In the advent of smartphones becoming increasingly more capable by the year, we are beginning to see more and more individuals turning to their little pocket devices to accomplish all manner of things. From watching full-length movies comfortably with ease, to losing countless hours to immersive mobile games, the humble smartphone is now a true jack of all trades.
Genshin Impact shopping spree led to RM61,838 in credit-card debt
But while we’re on the subject on mobile gaming, that particular habit can prove to be pretty expensive if left unchecked, which is unfortunately the reality that one Singaporean father had to be confronted with after his 18-year-old daughter’s gaming habit left him saddled with a whopping SGD 20,000 (RM61,838) credit-card bill!
According to Singaporean English paper The Straits Times, Mr Lim Cheng Mong only discovered that his daughter had accrued the massive sum when the bank had telephoned him, claiming that he had missed a payment of over SDG 20,000 in debt from 89 separate transactions made through his credit card. As one would in such circumstances, he had assumed that he was the victim of a scam, but was later informed that the credit card transactions were in fact legitimate.
“At first I thought I was scammed, but the credit card company said these were all legitimate transactions and there was nothing it could do,” he said.
In which case, what was the actual culprit?
After some investigating, 56-year-old Lim, who works as a product manager in a German company, discovered that the payment trail ended at his daughter’s Grab account. Initially, he had linked his credit card to his daughter’s e-Wallet account on Grab in order to help pay for her transportation. However, unbeknownst to him, his daughter wound up linking the e-Wallet with his credit card information to her account for the online game Genshin Impact.
His daughter would spend RM929 for randomised items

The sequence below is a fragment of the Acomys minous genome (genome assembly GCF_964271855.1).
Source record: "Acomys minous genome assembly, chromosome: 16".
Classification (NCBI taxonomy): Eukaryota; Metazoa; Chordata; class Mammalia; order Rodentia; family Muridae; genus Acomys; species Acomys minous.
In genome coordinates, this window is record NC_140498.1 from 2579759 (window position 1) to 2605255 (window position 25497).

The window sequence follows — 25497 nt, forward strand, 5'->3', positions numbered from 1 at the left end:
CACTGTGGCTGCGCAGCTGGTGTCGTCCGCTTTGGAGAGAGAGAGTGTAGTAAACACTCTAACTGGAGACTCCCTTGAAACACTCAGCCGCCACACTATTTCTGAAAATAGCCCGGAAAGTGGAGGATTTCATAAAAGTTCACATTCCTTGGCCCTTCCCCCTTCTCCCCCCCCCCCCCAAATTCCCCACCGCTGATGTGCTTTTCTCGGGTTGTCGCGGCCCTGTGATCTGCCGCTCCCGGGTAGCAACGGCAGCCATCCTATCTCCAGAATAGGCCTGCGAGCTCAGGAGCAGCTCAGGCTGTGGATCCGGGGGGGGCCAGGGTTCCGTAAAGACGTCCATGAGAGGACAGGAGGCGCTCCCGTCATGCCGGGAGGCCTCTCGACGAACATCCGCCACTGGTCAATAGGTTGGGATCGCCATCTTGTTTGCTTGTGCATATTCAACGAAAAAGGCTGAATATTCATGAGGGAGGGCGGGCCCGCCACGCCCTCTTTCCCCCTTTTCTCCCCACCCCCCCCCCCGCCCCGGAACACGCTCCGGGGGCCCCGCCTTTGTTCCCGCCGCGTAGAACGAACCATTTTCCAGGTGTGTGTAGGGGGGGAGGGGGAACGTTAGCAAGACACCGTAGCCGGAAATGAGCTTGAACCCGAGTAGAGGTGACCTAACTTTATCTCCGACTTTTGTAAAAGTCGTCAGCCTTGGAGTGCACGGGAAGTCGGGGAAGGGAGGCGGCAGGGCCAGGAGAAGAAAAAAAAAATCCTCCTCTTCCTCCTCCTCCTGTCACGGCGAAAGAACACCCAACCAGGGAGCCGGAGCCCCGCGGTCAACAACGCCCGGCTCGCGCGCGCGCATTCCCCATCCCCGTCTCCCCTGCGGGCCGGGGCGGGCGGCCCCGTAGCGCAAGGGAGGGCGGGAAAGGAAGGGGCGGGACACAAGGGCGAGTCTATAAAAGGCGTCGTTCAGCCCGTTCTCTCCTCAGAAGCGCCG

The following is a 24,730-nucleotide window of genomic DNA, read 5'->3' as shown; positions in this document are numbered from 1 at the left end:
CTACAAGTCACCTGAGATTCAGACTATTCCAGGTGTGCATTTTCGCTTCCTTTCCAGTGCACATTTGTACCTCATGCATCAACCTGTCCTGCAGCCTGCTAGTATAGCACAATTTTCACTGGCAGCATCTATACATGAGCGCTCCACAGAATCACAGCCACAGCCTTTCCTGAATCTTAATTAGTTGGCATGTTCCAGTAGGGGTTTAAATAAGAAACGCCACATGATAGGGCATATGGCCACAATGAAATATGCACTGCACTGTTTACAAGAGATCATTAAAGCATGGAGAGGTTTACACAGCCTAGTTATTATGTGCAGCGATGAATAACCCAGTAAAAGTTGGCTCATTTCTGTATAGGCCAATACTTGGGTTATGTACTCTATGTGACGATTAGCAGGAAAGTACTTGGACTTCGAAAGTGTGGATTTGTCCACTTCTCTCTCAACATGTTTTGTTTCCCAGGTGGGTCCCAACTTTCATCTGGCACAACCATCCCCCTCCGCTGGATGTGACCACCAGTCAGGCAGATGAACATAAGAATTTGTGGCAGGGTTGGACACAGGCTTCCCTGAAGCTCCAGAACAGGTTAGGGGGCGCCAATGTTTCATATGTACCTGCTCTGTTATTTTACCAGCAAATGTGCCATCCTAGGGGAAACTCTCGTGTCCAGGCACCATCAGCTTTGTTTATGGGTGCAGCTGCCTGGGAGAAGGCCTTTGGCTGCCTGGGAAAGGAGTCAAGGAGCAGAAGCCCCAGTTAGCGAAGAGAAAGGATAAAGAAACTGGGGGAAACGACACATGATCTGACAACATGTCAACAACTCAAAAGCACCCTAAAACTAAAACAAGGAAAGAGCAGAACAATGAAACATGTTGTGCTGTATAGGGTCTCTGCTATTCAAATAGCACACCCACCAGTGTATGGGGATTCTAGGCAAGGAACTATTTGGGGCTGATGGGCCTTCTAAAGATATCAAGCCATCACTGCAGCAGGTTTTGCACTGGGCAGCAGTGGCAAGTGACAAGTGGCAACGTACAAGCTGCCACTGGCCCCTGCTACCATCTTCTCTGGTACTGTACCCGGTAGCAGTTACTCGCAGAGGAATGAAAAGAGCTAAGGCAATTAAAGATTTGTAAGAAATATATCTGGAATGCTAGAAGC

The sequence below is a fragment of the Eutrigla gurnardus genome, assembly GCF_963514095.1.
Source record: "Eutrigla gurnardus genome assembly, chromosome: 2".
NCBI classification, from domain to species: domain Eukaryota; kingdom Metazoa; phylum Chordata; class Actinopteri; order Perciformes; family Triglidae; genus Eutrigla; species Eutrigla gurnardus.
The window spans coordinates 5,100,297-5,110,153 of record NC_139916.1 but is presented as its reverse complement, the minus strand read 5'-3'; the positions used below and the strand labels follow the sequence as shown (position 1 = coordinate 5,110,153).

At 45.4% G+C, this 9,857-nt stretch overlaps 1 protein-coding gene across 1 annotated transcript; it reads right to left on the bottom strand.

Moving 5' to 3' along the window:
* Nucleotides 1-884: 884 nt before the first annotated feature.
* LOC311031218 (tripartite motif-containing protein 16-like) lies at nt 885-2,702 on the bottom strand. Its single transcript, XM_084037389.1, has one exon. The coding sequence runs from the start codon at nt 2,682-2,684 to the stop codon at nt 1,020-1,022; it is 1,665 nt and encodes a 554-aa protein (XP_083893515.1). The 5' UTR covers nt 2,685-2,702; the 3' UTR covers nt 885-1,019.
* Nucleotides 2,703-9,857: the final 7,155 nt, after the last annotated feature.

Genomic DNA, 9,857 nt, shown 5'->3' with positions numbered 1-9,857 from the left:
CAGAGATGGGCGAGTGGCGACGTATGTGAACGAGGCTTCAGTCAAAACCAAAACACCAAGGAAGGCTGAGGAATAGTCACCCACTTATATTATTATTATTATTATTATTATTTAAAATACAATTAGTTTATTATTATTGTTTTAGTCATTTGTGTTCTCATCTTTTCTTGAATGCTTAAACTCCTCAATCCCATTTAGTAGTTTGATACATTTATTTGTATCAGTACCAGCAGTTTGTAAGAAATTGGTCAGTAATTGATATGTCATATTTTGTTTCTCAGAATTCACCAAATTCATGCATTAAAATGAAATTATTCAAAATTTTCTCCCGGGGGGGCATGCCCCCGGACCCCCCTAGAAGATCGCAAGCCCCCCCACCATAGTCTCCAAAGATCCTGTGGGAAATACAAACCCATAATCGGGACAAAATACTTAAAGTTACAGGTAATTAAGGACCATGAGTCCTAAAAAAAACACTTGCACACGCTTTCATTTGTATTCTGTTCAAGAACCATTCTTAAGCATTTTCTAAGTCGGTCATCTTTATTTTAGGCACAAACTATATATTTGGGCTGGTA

And between the months of August to October, she managed to spend a huge sum on upgrades for her in-game character. In order to do so, she would spend approximately SGD 300 (RM929) for a chance to obtain a random assortment of in-game items through a game mechanic known as ‘gacha‘.
In Japan, ‘gacha‘ refers to a vending machine that dispenses randomised items for a fixed price. Video games that use this lootbox mechanic have been likened to gambling, and have even been banned in some countries such as Belgium as a result. Like many other free-to-play games, Genshin Impact makes the bulk of its income via these in-game transactions.
“I told her off and said it was a lot of money – one year’s worth of school fees if she were to go to an overseas university,”
“A huge sum was spent in the blink of an eye,” Mr Lim points out.
While he has managed to reduce his credit-card debt by about SGD 10,000 (RM30,968) solely through the goodwill of his card issuing bank, Mr Lim will still have to pay off the balance on his own. He hopes that other parents would take this as a lesson to keep a closer eye on their children’s spending habits and be more wary to avoid situations like this from arising in the future.
For more stories like this, follow us on Facebook!